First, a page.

• a review of the factors contributing to the fiscal crisis in Puerto Rico, including changes in the economy, expansion of spending commitments and benefit programs, changes in the federal financing it receives and its dependence on debt to finance a structural budget deficit,
  • a review of Puerto Rico’s debt, the general use of the proceeds of borrowing, the relationship between debt and the structural budget deficit of Puerto Rico, the extent of its debt instruments and how Puerto Rico’s debt practices compare with the debt practices of large municipal states and jurisdictions, and
  • a review of debt issuance, disclosure and sale practices of Puerto Rico, including its interpretation of Puerto Rico’s constitutional debt limit.

It was also stated that proposers will be evaluated and selected based on their professional qualifications, the competitiveness of their economic proposal, the integrity and quality of their response to the RFP, their relevant experience in conducting research, their knowledge and experience in federal securities law, knowledge and experience in the municipal bond market, government budget and fiscal management, and the ability to commence work immediately—albeit failure to meet all the above areas will not necessarily disqualify a proposal.

The independent investigative team will report to the Special Investigation Committee of the Supervisory Board, composed of members Ana Matosantos, David Skeel, and Arthur González.

A Hole in Puerto Rico’s Fiscal Safety Net: Should Congress Amend Chapter 9 Municipal Bankruptcy?

eBlog

Good Morning! In this a.m.’s eBlog, we consider the growing physical and fiscal breakdown in the U.S. Territory of Puerto Rico as it seeks, along with the oversight PROMESA Board, an alternative to municipal bankruptcy—but we especially focus on the fiscal plight of the territory’s many, many municipalities—or muncipios, which, because Puerto Rico is not a state, do not have access to chapter 9 municipal bankruptcy .   

Tropical Fiscal Typhoon. When former President Ronald Reagan signed Public Law 100-597, legislation authorizing municipal into law 29 years ago, no one was contemplating a U.S. territory, such as Puerto Rico—so that the federal statute, in coherence and compliance with the concepts of dual sovereignty, which served as the unique foundation of the nation, provided that a city, county, or other municipality could only file for chapter 9 if authorized by state law—something a majority of states have not authorized. Unsurprisingly, none of us contemplated or thought about U.S. territories, such as Puerto Rico, Guam, etc.: Puerto Rico is to be considered a state for purposes of the bankruptcy code, except that, unlike a state, it may not authorize its municipalities (and by extension, its utilities) to resolve debts under Chapter 9 of the code. Ergo, no municipio in Puerto Rico has access to a U.S. bankruptcy court, even as 36 of the island’s 78 muncipios have negative budget balances; 46% are experiencing fiscal distress. Their combined total debt is $3.8 billion. In total, the combined debt borne by Puerto Rico’s municipalities is about 5.5% of Puerto Rico’s outstanding debt.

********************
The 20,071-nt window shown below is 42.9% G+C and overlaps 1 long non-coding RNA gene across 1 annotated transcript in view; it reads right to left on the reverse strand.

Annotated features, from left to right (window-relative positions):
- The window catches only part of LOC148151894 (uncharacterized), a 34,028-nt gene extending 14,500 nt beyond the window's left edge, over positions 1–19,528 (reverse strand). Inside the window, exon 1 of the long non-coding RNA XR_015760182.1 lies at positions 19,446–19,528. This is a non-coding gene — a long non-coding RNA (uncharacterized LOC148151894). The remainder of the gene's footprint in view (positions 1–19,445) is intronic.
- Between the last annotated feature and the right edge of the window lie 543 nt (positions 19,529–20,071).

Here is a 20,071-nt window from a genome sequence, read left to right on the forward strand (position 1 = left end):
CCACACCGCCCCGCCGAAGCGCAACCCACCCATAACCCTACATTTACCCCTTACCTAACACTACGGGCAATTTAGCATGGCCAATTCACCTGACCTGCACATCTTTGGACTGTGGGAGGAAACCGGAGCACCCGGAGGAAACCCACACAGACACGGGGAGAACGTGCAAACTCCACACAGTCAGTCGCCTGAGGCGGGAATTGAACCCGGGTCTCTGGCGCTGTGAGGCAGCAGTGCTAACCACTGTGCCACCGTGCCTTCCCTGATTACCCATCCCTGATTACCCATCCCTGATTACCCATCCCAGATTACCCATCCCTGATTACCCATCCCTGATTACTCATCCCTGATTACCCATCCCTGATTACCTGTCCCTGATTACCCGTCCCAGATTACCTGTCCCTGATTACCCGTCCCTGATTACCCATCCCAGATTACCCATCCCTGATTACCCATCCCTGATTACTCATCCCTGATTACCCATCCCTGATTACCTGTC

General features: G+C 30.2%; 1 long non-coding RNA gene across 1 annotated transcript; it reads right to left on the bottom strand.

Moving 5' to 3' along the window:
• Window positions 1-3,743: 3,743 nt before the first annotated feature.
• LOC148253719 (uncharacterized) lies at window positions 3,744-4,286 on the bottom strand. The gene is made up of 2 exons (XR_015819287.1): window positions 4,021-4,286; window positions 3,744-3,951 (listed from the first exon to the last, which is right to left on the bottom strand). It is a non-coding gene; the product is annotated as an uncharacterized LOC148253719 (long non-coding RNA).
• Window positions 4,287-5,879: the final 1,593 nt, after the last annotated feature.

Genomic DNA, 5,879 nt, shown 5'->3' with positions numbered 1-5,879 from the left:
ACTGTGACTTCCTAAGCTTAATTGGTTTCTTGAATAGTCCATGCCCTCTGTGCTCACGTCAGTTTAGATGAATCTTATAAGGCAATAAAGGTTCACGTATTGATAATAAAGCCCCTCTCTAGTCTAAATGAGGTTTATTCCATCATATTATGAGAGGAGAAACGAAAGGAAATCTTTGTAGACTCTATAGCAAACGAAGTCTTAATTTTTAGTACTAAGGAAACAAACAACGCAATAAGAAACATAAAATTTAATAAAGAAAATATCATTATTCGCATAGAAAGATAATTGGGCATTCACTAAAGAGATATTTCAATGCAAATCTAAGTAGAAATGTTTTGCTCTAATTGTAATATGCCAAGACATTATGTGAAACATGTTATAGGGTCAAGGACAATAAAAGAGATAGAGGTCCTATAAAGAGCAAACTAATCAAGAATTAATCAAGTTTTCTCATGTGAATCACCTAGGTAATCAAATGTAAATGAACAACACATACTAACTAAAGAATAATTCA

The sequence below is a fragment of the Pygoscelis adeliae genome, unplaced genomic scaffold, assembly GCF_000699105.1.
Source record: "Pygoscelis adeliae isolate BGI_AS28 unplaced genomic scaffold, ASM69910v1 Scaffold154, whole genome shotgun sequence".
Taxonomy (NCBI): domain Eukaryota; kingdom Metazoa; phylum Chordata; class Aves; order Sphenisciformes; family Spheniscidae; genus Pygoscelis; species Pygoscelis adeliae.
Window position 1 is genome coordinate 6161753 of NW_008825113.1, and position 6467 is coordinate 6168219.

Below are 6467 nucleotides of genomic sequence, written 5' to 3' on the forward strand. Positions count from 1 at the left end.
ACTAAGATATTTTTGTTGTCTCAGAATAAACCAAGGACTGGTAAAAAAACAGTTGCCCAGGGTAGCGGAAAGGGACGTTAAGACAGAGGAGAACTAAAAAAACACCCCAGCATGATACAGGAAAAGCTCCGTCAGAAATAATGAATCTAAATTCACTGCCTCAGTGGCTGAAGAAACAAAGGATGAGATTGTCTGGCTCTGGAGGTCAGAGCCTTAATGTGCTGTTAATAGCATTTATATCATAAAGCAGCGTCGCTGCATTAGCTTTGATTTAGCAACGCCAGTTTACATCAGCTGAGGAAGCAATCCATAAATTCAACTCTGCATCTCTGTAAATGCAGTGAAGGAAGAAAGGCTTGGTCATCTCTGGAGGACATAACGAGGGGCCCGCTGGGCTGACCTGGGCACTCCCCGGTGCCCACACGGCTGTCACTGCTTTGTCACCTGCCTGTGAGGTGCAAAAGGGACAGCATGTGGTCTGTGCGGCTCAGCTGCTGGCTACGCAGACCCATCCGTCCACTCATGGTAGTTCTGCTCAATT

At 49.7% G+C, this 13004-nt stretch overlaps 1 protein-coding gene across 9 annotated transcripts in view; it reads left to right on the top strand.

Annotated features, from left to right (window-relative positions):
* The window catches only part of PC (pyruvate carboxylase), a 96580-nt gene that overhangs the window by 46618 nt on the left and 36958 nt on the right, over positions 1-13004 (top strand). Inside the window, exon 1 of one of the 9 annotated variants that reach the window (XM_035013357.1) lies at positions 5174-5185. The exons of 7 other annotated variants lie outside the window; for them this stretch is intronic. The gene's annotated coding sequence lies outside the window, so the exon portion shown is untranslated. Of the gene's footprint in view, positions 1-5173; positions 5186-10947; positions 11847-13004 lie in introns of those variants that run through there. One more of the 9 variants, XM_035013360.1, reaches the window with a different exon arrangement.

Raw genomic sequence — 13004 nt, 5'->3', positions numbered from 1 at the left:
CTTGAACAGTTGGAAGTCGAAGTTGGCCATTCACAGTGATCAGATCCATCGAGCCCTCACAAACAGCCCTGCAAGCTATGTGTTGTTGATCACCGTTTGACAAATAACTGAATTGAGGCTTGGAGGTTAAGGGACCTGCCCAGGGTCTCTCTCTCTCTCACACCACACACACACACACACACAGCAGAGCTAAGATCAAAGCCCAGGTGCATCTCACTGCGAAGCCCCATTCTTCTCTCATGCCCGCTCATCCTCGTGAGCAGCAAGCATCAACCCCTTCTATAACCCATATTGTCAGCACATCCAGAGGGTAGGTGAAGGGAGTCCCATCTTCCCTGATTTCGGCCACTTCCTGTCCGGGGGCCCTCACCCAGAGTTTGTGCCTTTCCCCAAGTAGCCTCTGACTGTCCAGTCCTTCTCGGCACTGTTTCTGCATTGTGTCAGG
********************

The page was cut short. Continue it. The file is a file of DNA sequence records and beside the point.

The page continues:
The fiscal plight of Puerto Rico’s municipalities has also been affected by the territory’s dismal fiscal condition: From 2000 to 2010, the population of Puerto Rico decreased, the first such decrease in census history for Puerto Rico, declining by 2.2%; but that seemingly small percentage obscures a harsher reality: it is the young and talented who are emigrating to Miami, New York City, and other parts on the mainland, leaving behind a declining and aging population—e.g. a population less able to pay taxes, but far more dependent on governmental assistance. At the same time, Puerto Rico’s investment in its human infrastructure has contributed to the economy’s decline: especially the disinvestment in its human infrastructure: a public teacher’s base salary starts at $24,000—even as the salary for a legislative advisor for Puerto Rico starts at $74,000. That is, if Puerto Rico’s youngest generation is to be its foundation for its future—and if its leaders are critical to local fiscal and governing leadership in a quasi-state where 36 of the island’s 78 municipalities, or just under half, are in fiscal distress—but, combined, have outstanding debt of about $3.8 billion; something will have to give. These municipalities, moreover, unlike Detroit, or San Bernardino, or Central Falls, have no recourse to municipal bankruptcy: they are in a fiscal Twilight Zone. (Puerto Rico has a negative real growth rate; per capita income in 2010 was estimated at $16,300; 46.1% of the territory’s population is in poverty, according to the most recent 2106 estimate; but that poverty is harsher outside of San Juan.) A declining and aging population adversely affects economic output—indeed, as former Detroit Emergency Manager Kevyn Orr who steered the city out of the largest municipal bankruptcy in U.S. history recognized, the key to its plan of debt adjustment was restoring its economic viability.